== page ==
March 18, 2005 — -- The man in the middle of a nationwide media firestorm seemed destined to lead a simple, typically American life.
Michael Schiavo is the product of a middle-class upbringing in Levittown, Pa., a small city near Philadelphia. He was born in April 1963, the youngest of Bill and Clara Schiavo's five sons.
As a youth, Michael attended Lutheran church services on Sundays. He followed his older brothers to summer Bible camp. He grew into a tall, good-looking young man, and was a popular athlete at Levittown's Woodrow Wilson High School.
It was at Bucks County Community College that Michael Schiavo met the woman who would change his life.
Theresa Marie Schindler, known to her friends as Terri, was a quiet young woman who loved animals. The two met in 1982 and were married two years later.
The couple left their Pennsylvania home in 1986 and moved to St. Petersburg, a small city on the Gulf coast of Florida popular with retirees. Terri's parents owned a condominium there that the Schiavos occupied.
Michael began working as a restaurant manager, and Terri took a job as an insurance clerk for Prudential. It is at this point in their lives together that accounts of the couple's marriage begin to differ.
While Michael and his family describe the marriage as a happy one, Terri's parents, who moved to Florida about the same time, have referred to Michael and Terri's relationship as argumentative.
Bob and Mary Schindler have also depicted Michael as a controlling and verbally abusive husband. The couple never had any children.
In February 1990, Terri was rushed to the hospital after suffering a heart attack that rendered her unconscious. She was 26 at the time.
The heart attack was apparently caused by a potassium imbalance, possibly associated with an eating disorder -- Michael and others have described Terri as bulimic.
When doctors determined that Terri had entered a persistent vegetative state, Michael flew Terri to California for experimental surgical treatments, sleeping on a cot in her hospital room.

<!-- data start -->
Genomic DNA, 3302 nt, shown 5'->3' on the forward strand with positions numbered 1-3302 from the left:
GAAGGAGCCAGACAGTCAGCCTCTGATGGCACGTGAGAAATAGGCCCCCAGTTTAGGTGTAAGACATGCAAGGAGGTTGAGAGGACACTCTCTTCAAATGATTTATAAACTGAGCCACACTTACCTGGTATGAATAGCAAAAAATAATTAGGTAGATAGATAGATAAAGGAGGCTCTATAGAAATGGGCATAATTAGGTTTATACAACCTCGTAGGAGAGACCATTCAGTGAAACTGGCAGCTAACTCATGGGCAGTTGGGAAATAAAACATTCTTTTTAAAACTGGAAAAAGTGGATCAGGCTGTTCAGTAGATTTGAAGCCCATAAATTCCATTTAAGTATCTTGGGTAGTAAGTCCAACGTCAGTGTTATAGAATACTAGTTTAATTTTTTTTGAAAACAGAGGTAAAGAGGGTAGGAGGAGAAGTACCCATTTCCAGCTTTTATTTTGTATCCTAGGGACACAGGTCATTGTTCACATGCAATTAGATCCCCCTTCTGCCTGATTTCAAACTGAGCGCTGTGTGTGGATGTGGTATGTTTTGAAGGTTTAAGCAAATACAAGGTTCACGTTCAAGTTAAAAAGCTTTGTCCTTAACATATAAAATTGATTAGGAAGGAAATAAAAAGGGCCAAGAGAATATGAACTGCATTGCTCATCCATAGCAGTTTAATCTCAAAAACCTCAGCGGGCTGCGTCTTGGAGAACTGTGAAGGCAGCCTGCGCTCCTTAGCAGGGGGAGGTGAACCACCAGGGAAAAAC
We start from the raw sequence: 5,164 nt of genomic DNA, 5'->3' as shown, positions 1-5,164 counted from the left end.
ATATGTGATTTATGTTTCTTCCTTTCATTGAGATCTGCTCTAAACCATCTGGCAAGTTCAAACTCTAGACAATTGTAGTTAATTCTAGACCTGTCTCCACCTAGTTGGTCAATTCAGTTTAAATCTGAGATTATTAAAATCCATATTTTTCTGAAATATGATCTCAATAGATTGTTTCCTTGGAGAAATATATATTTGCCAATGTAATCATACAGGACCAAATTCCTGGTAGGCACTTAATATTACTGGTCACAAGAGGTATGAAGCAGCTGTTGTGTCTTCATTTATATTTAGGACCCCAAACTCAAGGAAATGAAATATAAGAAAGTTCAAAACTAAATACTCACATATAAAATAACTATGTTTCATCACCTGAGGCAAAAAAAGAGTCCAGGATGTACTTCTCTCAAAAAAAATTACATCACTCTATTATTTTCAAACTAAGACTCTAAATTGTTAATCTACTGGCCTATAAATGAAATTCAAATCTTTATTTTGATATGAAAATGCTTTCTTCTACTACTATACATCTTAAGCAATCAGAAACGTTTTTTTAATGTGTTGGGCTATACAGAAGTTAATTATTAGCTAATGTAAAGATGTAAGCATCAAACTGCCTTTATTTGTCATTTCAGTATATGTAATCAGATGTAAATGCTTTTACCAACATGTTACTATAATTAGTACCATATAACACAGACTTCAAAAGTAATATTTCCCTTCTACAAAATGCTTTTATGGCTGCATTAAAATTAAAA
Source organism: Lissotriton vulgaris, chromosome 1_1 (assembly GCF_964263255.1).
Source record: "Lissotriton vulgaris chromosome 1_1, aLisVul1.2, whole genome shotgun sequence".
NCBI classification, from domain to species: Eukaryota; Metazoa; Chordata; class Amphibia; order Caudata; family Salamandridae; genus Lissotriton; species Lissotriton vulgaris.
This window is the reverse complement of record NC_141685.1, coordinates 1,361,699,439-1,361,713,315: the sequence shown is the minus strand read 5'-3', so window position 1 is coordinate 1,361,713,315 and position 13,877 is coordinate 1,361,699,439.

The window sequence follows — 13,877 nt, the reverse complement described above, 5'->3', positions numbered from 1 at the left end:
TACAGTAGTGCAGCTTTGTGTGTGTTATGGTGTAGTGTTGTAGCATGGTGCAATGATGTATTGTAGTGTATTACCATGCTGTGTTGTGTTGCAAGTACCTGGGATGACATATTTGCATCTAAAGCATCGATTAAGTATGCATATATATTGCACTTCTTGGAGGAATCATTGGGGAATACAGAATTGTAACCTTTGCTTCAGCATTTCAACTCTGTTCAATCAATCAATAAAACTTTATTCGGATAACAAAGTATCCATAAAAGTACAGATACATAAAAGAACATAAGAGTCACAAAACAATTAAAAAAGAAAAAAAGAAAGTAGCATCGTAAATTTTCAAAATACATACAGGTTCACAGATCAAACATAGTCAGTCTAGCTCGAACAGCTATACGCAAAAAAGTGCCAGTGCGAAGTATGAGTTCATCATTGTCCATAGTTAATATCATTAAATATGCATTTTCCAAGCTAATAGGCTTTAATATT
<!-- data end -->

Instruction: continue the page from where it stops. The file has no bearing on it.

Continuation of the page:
Even after doctors in California determined surgery would do nothing to help Terri, Michael continued to seek help. He admitted Terri to a Florida brain-injury center and hired an aide to take her out to parks and museums, in the hope it might stimulate her reawakening. It didn't.
In November 1992, almost three years after Terri was stricken, Michael sued the doctor who treated her. He was awarded $1 million -- $700,000 of which was earmarked for her care.
This money is part of the ongoing acrimony between the Schindlers and Michael. Both sides contend the other is interested more in that money than in Terri's care, and the friendly relationship Michael once enjoyed with his in-laws has dissolved into a bitter and public mudslinging contest.
Terri's parents remain convinced their daughter can communicate, see and hear. They believe she can be rehabilitated, though court-appointed doctors have said there is virtually no hope she will ever recover.
With his wife in a nursing home, Michael began taking classes in health care at St. Petersburg Junior College. He eventually became a certified respiratory therapist and a registered nurse. Michael today works in an emergency room at a hospital in Florida.
He has said his own mother's death from cancer helped him come to terms with death and dying. In 1998, Michael began to petition the court for the removal of the feeding tube that had kept Terri alive for eight years.
In Tuesday's interview with Chris Bury on ABC News' "Nightline," Michael commented on the allegations that removing Terri's feeding tube would be a cruel act.
"Death through removing somebody's nutrition is very painless," he said. "That has been brought to the courts many ... times. Doctors have come in and testified. It is a very painless procedure."
Terri's feeding tube was removed in 2001, but a judge ordered her feeding resumed two days later following a new lawsuit filed by the Schindlers.
The following year, a judge again ordered the tube removed, and again the Schindlers filed an appeal, which resulted in the tube being replaced after six days.
Michael, now 41, lives with Jodi Centonze, a 40-year-old resident of the Clearwater, Fla., area. According to reports, she occasionally accompanies Michael when he visits Terri.
Michael and Centonze have two children together, a fact that the Schindlers have cited as proof of Michael's lack of devotion to his wife, a charge that Michael angrily denies.
When asked on CNN's "Larry King Live" why he doesn't simply divorce his wife, Michael said, "This is Terri's wish, this is Terri's choice. And I'm going to follow that wish if it's the last thing I can do for Terri."